When Jesus suffered and died on the cross, He took with Him our sins so that they could be nailed to the cross and die with Him. We all know this. It’s basic catechism. So why are we so quick to put ourselves down and beat ourselves up for what we don’t like in us? Why do we find it so hard to forgive ourselves even after we’ve been to the Sacrament of Confession? When Jesus died, so did the Father’s condemnation of those who want to live with Him in heaven eternally.
Think about it.
If Jesus took all our judgment upon Himself, then who can condemn us any further? Jesus died long before we came along. And Jesus rose from the dead long before we came into this world. Once we have been baptized in the Lord, condemnation is a thing of our past — our long ago past.
How then, can we condemn? How can we condemn anyone whom Jesus loves? There is no one He does not love. Including and especially ourselves! Jesus went to court for us. He stood in front of the Father and heard all of the judgments against us — Jesus knew long before we were born all the sins we would commit. As He watched the hammer drop, He knew: “You are being crucified for this.”
“Condemned to death” for us. We can no longer be condemned, because we are no longer condemnable! Here is a song through which Jesus wants to minister to you:
Why then, do we waste time condemning ourselves? God does not condemn us. We cannot love others unconditionally if we cannot first love ourselves this way. If we make a decision to stop condemning ourselves for being less than perfect, then we can enter into the unconditional love that God has for us. Then we can experience the same kind of love that Jesus says is the second most important commandment: “Love each other as you love yourself.”
Self-love must be reached before we can venture out and love others. The first step to self-love is making a conscious effort to stop condemning ourselves for who we are. God made us; no man is a “self-made man” — that’s just plain old human arrogance talking. And yet, the man who claims this, if he is a believer in Christ, is not condemned by God for thinking or saying it.
God does not condemn us for anything. We have no right or cause to condemn ourselves. Each time we do, we are snubbing our nose at the Crucified Christ. We are saying that what HE did for us, taking on the world’s punishment by giving up HIS life, was not good enough.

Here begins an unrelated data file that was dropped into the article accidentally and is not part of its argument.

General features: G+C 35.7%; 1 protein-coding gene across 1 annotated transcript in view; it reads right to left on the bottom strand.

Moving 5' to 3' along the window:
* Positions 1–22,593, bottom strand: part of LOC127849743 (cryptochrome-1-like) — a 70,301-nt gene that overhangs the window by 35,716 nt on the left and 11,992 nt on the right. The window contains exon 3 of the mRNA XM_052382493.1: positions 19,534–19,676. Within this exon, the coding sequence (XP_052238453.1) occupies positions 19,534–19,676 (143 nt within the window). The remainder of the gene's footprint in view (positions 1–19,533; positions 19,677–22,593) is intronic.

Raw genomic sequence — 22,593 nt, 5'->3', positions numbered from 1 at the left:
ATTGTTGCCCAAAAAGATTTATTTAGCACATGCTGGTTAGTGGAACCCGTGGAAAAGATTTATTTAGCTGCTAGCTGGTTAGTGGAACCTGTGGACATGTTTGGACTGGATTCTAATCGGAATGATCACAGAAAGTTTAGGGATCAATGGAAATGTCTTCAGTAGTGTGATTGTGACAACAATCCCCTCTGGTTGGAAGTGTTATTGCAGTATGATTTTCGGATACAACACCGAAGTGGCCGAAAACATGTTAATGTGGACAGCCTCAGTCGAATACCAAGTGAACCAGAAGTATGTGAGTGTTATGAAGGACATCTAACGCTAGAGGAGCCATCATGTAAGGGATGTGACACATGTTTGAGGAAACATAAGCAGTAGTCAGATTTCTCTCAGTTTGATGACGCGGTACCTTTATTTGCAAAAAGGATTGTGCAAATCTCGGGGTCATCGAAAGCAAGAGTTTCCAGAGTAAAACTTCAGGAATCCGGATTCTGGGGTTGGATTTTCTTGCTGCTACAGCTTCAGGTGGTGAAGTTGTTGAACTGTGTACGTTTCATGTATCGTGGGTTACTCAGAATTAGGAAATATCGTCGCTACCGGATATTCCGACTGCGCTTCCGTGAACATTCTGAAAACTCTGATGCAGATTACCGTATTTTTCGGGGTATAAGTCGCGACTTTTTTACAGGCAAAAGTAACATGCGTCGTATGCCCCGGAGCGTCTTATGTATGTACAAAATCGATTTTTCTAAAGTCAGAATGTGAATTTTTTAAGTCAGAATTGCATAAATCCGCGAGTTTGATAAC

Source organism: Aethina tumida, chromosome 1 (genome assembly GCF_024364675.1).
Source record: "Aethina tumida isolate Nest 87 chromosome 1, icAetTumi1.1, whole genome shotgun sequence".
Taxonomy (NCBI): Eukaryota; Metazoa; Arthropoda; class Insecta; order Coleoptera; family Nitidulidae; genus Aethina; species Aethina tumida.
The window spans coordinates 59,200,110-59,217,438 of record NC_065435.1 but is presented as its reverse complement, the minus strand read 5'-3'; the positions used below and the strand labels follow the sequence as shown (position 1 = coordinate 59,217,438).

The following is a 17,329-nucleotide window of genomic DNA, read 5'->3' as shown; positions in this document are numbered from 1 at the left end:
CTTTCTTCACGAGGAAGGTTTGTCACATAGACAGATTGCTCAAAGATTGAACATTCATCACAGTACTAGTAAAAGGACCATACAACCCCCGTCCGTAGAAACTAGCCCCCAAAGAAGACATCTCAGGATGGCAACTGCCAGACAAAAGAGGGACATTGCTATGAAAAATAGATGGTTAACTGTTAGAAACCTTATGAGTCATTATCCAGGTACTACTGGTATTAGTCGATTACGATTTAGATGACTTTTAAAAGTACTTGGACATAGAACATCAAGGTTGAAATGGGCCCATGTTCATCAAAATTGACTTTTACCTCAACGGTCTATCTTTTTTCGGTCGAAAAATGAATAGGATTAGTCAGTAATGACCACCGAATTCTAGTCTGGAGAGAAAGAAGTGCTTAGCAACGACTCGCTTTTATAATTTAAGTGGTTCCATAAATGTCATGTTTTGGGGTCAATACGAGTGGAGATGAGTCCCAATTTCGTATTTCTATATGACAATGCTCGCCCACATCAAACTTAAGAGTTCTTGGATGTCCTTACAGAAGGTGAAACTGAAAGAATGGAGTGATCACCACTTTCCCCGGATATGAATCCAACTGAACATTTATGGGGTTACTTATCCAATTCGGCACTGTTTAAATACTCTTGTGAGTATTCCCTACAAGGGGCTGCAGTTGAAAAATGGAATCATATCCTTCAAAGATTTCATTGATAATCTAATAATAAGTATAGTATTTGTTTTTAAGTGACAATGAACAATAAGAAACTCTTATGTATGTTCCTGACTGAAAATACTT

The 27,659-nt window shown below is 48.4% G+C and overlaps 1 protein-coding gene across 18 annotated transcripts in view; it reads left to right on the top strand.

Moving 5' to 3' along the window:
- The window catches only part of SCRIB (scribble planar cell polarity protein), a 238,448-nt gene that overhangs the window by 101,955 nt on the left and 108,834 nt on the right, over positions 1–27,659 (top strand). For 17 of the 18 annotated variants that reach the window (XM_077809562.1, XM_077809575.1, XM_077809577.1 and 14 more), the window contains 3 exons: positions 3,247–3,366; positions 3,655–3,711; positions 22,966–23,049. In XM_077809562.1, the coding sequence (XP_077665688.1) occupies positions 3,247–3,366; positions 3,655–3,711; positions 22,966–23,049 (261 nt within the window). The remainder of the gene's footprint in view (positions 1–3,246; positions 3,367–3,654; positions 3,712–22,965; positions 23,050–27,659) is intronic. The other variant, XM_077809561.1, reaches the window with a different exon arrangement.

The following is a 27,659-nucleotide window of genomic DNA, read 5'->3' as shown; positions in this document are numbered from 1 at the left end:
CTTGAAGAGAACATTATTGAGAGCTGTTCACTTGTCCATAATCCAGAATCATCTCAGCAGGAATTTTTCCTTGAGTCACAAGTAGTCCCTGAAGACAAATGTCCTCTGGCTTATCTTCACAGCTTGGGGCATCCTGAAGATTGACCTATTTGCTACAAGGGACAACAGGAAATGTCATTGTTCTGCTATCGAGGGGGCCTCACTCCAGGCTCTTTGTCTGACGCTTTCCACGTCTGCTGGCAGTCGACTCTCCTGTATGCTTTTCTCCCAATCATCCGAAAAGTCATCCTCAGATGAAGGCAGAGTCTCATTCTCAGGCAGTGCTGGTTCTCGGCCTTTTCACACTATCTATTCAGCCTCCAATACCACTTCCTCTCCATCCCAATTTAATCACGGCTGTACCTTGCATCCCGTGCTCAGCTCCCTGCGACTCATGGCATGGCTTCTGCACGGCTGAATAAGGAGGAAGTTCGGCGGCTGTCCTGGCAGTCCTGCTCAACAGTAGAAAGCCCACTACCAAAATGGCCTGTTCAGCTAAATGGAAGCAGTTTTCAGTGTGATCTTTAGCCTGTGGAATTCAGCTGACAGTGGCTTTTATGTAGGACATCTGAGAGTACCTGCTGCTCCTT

Jesus said the greatest gift is to lay down your life for a friend. There is no greater gift. Jesus gave us the best gift there was to give. Not only was He our friend, He was a sinless friend — free of sin until HE hung on that cross. That day, HE became the most sin-full man that ever walked or will walk the earth. No other person has nor can take upon himself or herself that much sin. How arrogant are we to condemn anyone for something Jesus already died for!
We should abolish the word “condemn” from our lips unless we are telling the story of Jesus and how He took our condemnation for us. It’s the only time the word should come up in our comments and in our attitudes. The world condemns us and each other because they are condemned, but we are not of the world. If there’s one thing God’s people are free from, it’s this: No longer are we condemned. It’s time to stop this futile self-destructive activity and find more Godly things to do with our time, thoughts and talents.
Self-condemnation is by far the most wasteful way we spend our time if we’re Christian. Let’s stop this war within ourselves and let God’s love for us take it’s rightful place. After all, Jesus certainly has earned it for us!
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© 2001 by Nancy Gardner Viola
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